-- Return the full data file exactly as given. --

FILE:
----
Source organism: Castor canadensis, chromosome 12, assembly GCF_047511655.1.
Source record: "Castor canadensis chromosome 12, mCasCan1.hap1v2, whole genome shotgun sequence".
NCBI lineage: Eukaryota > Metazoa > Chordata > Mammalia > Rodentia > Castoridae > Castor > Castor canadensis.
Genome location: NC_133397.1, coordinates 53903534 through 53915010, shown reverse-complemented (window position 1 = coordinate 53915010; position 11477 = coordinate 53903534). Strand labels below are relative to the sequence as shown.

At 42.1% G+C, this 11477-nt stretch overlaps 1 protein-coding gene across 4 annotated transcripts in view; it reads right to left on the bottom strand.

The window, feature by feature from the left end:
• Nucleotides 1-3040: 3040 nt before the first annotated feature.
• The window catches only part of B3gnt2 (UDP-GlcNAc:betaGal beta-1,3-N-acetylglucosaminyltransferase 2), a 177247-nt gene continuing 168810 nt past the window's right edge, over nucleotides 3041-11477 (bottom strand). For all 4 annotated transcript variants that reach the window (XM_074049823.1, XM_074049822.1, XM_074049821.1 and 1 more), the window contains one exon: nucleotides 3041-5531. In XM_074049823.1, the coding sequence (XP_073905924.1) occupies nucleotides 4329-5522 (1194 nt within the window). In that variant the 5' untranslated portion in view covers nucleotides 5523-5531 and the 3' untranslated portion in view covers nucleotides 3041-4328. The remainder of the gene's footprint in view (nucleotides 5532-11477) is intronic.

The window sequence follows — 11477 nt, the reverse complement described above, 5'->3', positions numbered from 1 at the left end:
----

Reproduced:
Source organism: Castor canadensis, chromosome 12, assembly GCF_047511655.1.
Source record: "Castor canadensis chromosome 12, mCasCan1.hap1v2, whole genome shotgun sequence".
NCBI lineage: Eukaryota > Metazoa > Chordata > Mammalia > Rodentia > Castoridae > Castor > Castor canadensis.
Genome location: NC_133397.1, coordinates 53903534 through 53915010, shown reverse-complemented (window position 1 = coordinate 53915010; position 11477 = coordinate 53903534). Strand labels below are relative to the sequence as shown.

At 42.1% G+C, this 11477-nt stretch overlaps 1 protein-coding gene across 4 annotated transcripts in view; it reads right to left on the bottom strand.

The window, feature by feature from the left end:
• Nucleotides 1-3040: 3040 nt before the first annotated feature.
• The window catches only part of B3gnt2 (UDP-GlcNAc:betaGal beta-1,3-N-acetylglucosaminyltransferase 2), a 177247-nt gene continuing 168810 nt past the window's right edge, over nucleotides 3041-11477 (bottom strand). For all 4 annotated transcript variants that reach the window (XM_074049823.1, XM_074049822.1, XM_074049821.1 and 1 more), the window contains one exon: nucleotides 3041-5531. In XM_074049823.1, the coding sequence (XP_073905924.1) occupies nucleotides 4329-5522 (1194 nt within the window). In that variant the 5' untranslated portion in view covers nucleotides 5523-5531 and the 3' untranslated portion in view covers nucleotides 3041-4328. The remainder of the gene's footprint in view (nucleotides 5532-11477) is intronic.

The window sequence follows — 11477 nt, the reverse complement described above, 5'->3', positions numbered from 1 at the left end: